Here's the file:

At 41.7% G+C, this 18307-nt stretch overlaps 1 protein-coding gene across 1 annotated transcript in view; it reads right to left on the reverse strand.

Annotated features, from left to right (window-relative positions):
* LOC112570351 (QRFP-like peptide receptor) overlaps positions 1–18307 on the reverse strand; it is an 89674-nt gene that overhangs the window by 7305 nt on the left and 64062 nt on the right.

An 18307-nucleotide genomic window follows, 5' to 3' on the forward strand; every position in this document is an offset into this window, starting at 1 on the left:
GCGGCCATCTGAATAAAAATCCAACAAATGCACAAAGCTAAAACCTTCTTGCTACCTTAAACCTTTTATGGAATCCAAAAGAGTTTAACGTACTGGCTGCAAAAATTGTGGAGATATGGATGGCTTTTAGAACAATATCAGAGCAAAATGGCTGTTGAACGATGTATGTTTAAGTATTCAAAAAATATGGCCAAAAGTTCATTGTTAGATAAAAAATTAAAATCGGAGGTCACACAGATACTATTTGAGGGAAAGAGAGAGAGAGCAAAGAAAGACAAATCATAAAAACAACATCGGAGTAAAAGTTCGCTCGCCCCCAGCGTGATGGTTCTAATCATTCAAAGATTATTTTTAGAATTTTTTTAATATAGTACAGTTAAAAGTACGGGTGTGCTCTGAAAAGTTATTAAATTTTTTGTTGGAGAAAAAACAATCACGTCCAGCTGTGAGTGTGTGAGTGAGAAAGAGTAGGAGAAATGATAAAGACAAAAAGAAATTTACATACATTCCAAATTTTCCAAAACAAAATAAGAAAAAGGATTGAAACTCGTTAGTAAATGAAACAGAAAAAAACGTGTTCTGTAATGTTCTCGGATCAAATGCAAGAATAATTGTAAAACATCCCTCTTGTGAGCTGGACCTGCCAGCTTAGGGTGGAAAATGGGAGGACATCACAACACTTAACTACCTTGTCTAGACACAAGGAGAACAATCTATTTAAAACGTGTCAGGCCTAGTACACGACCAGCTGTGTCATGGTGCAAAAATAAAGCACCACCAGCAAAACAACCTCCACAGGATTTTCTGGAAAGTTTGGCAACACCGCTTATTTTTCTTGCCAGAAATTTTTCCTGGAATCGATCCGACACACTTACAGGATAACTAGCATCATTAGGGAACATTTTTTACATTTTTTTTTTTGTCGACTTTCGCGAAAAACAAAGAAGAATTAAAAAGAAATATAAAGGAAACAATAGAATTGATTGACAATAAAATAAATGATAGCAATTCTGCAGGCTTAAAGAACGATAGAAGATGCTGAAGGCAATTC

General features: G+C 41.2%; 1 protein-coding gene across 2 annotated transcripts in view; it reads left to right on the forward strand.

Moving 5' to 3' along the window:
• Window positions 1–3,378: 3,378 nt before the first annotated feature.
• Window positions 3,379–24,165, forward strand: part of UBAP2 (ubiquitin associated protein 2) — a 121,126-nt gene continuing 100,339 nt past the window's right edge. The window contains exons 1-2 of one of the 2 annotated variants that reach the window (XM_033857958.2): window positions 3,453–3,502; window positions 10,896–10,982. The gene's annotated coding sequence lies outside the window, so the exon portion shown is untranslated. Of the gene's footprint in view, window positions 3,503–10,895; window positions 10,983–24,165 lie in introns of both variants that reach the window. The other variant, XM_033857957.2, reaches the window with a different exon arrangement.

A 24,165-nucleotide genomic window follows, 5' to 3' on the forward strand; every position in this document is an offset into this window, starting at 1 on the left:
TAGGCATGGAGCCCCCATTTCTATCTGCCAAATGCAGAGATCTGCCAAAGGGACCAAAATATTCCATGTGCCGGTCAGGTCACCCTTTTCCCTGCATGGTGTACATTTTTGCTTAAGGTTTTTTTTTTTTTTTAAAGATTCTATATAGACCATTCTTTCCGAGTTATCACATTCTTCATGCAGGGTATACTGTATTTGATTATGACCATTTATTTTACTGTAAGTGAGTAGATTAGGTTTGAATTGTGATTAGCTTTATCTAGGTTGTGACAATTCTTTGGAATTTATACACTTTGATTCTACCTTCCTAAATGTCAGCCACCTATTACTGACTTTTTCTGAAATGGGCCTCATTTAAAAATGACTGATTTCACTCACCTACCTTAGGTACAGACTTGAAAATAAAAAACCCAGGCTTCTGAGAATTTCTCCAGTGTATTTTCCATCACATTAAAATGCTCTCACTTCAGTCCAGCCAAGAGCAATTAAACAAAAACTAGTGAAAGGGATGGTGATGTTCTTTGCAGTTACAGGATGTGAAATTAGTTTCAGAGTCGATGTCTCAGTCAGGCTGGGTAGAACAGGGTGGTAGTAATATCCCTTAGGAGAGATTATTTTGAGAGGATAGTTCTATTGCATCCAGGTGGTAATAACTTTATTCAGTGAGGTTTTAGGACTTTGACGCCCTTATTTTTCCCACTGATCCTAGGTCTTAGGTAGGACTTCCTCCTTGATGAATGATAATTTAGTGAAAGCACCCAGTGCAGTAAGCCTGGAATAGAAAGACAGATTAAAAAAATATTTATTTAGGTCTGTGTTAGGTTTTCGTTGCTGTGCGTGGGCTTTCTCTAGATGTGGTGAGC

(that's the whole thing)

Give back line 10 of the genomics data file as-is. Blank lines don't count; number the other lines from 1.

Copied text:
A 24,165-nucleotide genomic window follows, 5' to 3' on the forward strand; every position in this document is an offset into this window, starting at 1 on the left: